Dawn Hill Antiques from nearby New Preston, Conn., had a very striking booth with many pieces of white painted furniture including a set of six Gustavian period side chairs from Sweden, circa 1790, attributed to Erik Ohrmark. They were of white wood with upholstered seats and backs. A Swedish neoclassical settee, dry-scraped to the original surface with some gilt still showing, 78 inches wide, dated circa 1800-1810.
Elliott and Grace Snyder of South Egremont, Mass., offered aQueen Anne drop leaf table in maple and pine, New England, circa1760, 28 inches high with a 42-by-43-inch top, and an Americanarchitectural birdcage in the original red paint, circa 1830,possibly from Vermont. “There are house in Vermont with exactly thesame architectural features, including the finials,” Elliott said.A set of six transitional Queen Anne/Chippendale side chairs,splats boldly pierced with heart cutouts, Nineteenth Century,grain-painted over the original red, was from the North Shore.
Terry and Angela Brinton of Racine, Wis., showed two workbenches, the smaller one a gentleman’s or student’s bench in maple with a Chicago label, circa 1920, the larger a cabinetmaker’s bench in maple with a base of mixed woods. The base had four short drawers over one long drawer for tool storage.
Thomas Schwenke of Woodbury, Conn., had a Sheraton carved and inlaid maple and mahogany elliptical swell front chest from Portsmouth, circa 1810-15, that measured 431/2 inches wide, 37 inches high and 191/2 inches deep. A Hepplewhite sideboard of inlaid figured mahogany, swell front, string and triple line inlaid top, was of English origin and dated circa 1785-1800. It was 56 inches long and had square tapering legs ending in spade feet.
Fletcher/Copenhaver Fine Art, Fredericksburg, Va., hung a large collection of works of art including “The Young Horseman,” an oil on canvas of a rider entering a stream with a man fishing in the background, by Emile Meyer. It was signed lower right, dated ’87, and measured 20 by 30 inches sight.
A very large Meiji period bronze lotus form urn (planter), Japan, 1868-1912, was at the front of the booth of Cunha-St John, Essex, Mass., and of interest was a Hepplewhite semicircular drink table on square tapered legs, mahogany, with removable cooler covers and rear drop leaves. It was of English origin, circa 1790.
“We have brought some very rare items to this show, includinga circa 1800 flagon, dovetailed, probably American, with taperedhandle and finial and raised lid one piece of copper,” MichaelWhitman said. The Fort Washington, Penn., dealer also had a pair ofEnglish brass chimney sconces, circa 1880; a Dutch copper teapotwith faceted spout and handle, dovetailed and signed, circa 1840;and a German decorated copper wine flagon, circa 1800, dovetailedconstruction.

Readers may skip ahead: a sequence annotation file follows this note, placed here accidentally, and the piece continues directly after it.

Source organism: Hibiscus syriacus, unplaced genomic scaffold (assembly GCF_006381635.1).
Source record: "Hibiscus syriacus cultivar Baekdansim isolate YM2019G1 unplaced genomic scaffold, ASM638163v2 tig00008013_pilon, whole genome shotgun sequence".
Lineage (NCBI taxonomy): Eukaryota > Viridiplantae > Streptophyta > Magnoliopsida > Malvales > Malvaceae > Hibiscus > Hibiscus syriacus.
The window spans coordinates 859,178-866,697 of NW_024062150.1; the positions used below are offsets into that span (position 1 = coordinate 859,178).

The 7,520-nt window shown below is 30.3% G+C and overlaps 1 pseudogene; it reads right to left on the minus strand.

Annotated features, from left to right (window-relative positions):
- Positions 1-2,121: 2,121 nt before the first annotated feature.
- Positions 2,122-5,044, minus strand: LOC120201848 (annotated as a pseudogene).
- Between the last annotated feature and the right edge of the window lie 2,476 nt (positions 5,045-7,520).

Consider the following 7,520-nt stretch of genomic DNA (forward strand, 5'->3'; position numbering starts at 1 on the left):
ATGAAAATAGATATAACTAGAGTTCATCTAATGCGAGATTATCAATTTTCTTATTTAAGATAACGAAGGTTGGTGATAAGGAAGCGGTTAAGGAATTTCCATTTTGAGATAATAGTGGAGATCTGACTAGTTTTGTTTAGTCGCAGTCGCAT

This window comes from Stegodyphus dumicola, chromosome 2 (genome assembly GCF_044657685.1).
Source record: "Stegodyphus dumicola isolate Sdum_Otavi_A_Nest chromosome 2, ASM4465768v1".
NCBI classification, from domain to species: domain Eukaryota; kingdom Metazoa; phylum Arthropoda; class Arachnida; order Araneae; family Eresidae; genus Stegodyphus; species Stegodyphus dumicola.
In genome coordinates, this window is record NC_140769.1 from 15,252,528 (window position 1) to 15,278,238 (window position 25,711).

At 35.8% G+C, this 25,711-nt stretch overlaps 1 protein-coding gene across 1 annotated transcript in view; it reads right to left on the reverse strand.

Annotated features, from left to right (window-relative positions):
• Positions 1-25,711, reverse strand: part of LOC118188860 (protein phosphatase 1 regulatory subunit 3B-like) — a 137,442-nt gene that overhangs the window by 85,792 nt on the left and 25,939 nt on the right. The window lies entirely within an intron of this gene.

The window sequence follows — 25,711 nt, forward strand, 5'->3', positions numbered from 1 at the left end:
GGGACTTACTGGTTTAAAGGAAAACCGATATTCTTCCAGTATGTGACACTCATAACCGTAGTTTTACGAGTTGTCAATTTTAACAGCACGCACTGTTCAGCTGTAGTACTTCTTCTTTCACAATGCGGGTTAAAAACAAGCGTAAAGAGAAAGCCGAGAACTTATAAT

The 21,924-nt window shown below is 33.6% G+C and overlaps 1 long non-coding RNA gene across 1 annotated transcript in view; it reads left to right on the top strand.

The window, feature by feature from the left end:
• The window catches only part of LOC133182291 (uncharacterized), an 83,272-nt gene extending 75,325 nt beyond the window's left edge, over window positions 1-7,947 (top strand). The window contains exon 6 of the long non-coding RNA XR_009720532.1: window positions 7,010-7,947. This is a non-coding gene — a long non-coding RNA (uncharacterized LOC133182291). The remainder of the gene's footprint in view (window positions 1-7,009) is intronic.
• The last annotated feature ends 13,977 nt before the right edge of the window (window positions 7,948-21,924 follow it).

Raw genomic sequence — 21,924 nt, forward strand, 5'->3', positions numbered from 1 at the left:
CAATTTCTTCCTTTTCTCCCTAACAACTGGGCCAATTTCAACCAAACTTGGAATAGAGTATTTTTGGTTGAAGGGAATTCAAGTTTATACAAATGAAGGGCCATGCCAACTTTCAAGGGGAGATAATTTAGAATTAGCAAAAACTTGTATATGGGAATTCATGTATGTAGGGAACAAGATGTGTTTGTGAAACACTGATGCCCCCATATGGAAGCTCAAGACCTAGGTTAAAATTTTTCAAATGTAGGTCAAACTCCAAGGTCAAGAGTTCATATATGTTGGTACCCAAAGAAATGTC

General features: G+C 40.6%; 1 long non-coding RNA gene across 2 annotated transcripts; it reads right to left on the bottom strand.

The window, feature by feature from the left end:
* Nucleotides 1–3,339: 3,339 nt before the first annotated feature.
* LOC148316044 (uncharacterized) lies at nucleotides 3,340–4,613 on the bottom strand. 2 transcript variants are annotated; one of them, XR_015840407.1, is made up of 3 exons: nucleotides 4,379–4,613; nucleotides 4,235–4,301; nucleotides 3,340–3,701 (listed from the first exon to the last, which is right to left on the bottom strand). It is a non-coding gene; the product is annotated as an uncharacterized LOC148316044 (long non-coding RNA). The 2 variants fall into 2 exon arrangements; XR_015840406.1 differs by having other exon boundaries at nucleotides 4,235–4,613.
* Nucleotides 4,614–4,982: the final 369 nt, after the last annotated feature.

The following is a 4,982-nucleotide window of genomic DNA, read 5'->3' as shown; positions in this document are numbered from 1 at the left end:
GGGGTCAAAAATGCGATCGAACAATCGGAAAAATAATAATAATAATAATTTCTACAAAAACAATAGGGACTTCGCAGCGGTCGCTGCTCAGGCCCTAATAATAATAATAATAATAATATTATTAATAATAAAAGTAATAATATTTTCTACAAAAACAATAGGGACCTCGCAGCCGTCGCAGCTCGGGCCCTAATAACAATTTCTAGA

“These pond boats are really different, especially since they have the original paper sails,” Dana Tillou of Buffalo, N.Y., said of the pair displayed on a shelf at the left of the booth. The boats were guff rigged, circa 1890, original surface, and one had a single mast while the other had two. A New England tall case clock in cherrywood, swan neck pediment, eight-day brass works, dated circa 1800-1819, with inlaid square columns and inlaid pinwheel decoration.
White and White, Skaneateles, N.Y., brought a mix of things ranging from a rattan coffee table, couch and chair with ottoman, to a child’s Salem-type rocker, circa 1820, from New England with the original yellow paint and grape pattern decoration. The rocker had wagon striping and grain painted seat and “it came right out of an attic in my town,” Steve White said.
The liaison from the Antiques Council usually runs a show for four year before a replacement comes along. “I have been running this show for seven years now,” Karen DeSaia said, “and it is time for a change.” Next year the show will be in the hands of Marty Shapiro and Kay Gregg, The Finnegan Gallery, who are moving from Chicago to Rhinebeck, N.Y.
The Antiques Council manages three show per year, the next one in Nantucket on August 4-6, and the Washington, D.C., show in January.